the chance to integrate within society at large.
An auxiliary function of FUNSILEC is to in-
form the public how to prevent brain injury ac-
cidents. Fundraising activities include bazaars,
raffles, dinner events and art expos.
This month the foundation features Del
arte al niho, an exposition and sale of con-
temporary art by more than 100 national
and international artists. The inauguration,
at the Hotel Real Intercontinental in Guate-
mala City, is Tuesday Oct. 2. The show will
run through Tues., Oct. 28.
Individuals and businesses also have the op-
portunity to sponsor economically disadvantaged
children and teenagers so that they may participate
in various rehabilitation programs and educational
activities. For more information, tel: 7831-2488 or
email: Funsilecentral@yahoo.es ---
Nov., 6:45am-5pm EXCURSION: Led
by Ignacio Ochoa/the Asociaci6n Nahual,
on a visit to Santiago Sacatepequez to watch
the giant kites fly, lunch at the plaza by the
cemetery plus free time. $65 p/p incls. morn-
ing coffee, transportation r/t, box lunch and
guide. Please call for additional information,
schedule and reservations. The excursion begins
at the Asociaci6n Nahual office (tel: 7832-0167,
5985-4954) 2a av. norte 6-B, LaAntigua.

36) >revuemag.com

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Studio & Bdrm Apartments, Fully Furnished,
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Monty Robes Tour cnt.from page 12
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revuemag.com ((37

Ho steal de
Humane Society International
Grant to Support Wildlife A four star hotel in the Historic Center
Habitat Protection Work 4 Avenida 3-25, Zona 1, Guatemala City
PBX: 2285-3434 Fax: 2232-7759
in Central America www.hostaldedonpedro.com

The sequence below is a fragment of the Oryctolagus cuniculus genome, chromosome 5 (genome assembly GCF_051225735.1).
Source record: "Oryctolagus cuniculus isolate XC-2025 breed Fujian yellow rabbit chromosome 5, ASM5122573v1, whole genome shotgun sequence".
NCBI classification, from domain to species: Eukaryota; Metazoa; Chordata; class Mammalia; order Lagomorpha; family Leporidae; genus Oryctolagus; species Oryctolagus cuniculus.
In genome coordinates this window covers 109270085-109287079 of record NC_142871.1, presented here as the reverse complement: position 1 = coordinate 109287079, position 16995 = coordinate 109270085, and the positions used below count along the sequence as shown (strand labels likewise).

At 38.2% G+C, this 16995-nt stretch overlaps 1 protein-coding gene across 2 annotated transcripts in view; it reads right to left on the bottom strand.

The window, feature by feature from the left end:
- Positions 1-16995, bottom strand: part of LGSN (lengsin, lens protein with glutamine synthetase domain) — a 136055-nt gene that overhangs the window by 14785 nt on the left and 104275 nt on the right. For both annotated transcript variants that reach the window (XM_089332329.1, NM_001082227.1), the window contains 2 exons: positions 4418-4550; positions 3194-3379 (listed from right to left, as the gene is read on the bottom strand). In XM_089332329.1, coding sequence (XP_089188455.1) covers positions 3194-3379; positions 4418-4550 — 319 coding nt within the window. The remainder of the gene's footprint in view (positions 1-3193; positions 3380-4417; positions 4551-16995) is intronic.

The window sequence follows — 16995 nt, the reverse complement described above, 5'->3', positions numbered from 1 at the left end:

WASHINGTON (Sept. 17, 2008) Humane
Society International (HSI) signed a grant
with the U.S. Department of State last week
for $396,000 to continue work on wildlife
habitat protection in Central America.
The grant will support the production of
sustainable cacao, which is grown on small
farms that also provide valuable wildlife
habitat for animals such as woodpeckers,
sloths, and pumas. Cacao beans are used to
make chocolate.
HSI will be working in Costa Rica,
Guatemala, and Nicaragua with three co-
operatives. The goal of the program is for
the cooperatives to meet environmentally-
friendly certification requirements, thereby
enhancing their marketing efforts and the
biodiversity in the cooperatives and sur-
rounding areas. HSI's program trains the
cooperative members to conduct wildlife
inventories. The cooperatives have already
cataloged at least 43 mammal, 40 bird and
120 plant species living within and around
the cacao farms.
Uses of the new grant money include:
I Training producers on certification
requirements for different sets of environ-
mentally-friendly certification standards.
I Technical support to improve produc-
tivity and quality of cacao (such as train-
ings and manuals on pruning, organic fer-
tilizers, etc.).
I Planting genetically superior trees on
the cacao farms, and offering training on
micrografting (combining a superior tree to
an existing tree to improve the quality of
the inferior tree).
38) revuemag.com

"Allow us the pleasure of serving you.
I In the heart of the Historical Center
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"This program is beneficial to people,
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benefit from receiving increased income from
their high quality cacao, and animals and
the environment benefit from the protection
provided for them by the producers as part of
their environmentally-friendly certification.